Coral Reef Research Paper

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Abstract- Coral reefs make up a high percentage of the biodiversity found within the ocean. Countries that have coral reefs along their coastline greatly benefit economically from the use of coral reefs. The overuse of dive sites, land based pollution, destructive fishing, and climate change coral reefs have been steadily declining. The loss of coral reefs will be felt worldwide by a reduction in billions of dollars to the world’s gross domestic product. There is a strong need for proper management of coral reefs with some already in place.
The Economic Impact of Destruction among Coral Reefs Coral reefs are found throughout the oceans around the world, which are complex ecosystems that provide a wide variety of economic value. Millions …show more content…

A study in 2007 estimated that coral reef recreation produced $184 per visit around the globe. (Conservation International, 2008, p.8) There are many components of tourism that are involved in relation to coral reefs. Some of the components include hotels, shops, harbors, sports facilities, marinas, and scuba diving. Tourism is the fasted growing industry in the world at a rate of 4.6% in the year 2000 and dive tourism increasing by 20% per year. Scuba diving alone generates $1.2 billion to the world’s economy annually. (Cesar, Burke, & Pet-Soede, 2003, p.11) In the Caribbean scuba diving account for $2.1 billion on average towards the overall economic value of the countries coral reefs (Conservation International, 2008, p.8), with scuba diving accounting for $700.0 million to $1.6 billion annually in Australia’s Great Barrier Reef (Conservation International, 2008, p.12), and around $100 million annually for the coral reef in Hanauma Bay, Hawaii (Conservation International, 2008, …show more content…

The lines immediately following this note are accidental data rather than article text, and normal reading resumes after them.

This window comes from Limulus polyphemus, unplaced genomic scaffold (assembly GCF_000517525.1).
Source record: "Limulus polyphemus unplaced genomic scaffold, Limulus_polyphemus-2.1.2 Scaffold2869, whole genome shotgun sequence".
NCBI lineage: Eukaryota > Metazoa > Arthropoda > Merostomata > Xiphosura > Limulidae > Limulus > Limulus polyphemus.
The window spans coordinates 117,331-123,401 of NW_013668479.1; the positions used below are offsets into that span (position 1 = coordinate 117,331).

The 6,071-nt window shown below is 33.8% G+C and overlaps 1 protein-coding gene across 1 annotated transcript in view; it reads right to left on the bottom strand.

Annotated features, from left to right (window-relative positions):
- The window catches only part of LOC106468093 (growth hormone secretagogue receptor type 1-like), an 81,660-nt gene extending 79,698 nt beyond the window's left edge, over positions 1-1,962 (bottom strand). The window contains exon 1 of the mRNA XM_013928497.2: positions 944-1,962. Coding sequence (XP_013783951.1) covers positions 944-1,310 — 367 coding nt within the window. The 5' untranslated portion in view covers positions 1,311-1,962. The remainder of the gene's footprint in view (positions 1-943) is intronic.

Coral reefs slow incoming waves from coastal storm and can absorb up to 90% of the wave energy that are created from winds (Coral Reefs Protect Coastlines), which depends on the size and depth of the coral reef (Zanten, Beukering, & Wagtendonk, 2014, p.97). A coastal storm can cost an average of $500 million per event in the United States. It is estimated that $47,000 in property value is protected with every meter of a coral reef. (Coral Reefs Protect Coastlines) Around the world coral reefs offer the same protection. In the Caribbean, coral reefs offer protection around $700-$2.2 billion annually (Conservation International, 2008, p.20), Guam around $8.4 million a year, Sri Lanka around $8.1 million per year, and St. Lucia between $28 and $50 million per year. (Conservation International, 2008, p.21) Coral reefs offer more than just protection to private property; they also serve as a buffer zone for between waves and mangroves. By dissipating the energy of waves from the coastline a suitable habitat for mangroves and seagrass can be formed. Mangroves and seagrass play a vital role in filtering inorganic and organic substances from that water. This in turn helps the coral reefs grow by creating nutrient poor water that promotes coral growth. (Moberg & Folke, 1999,

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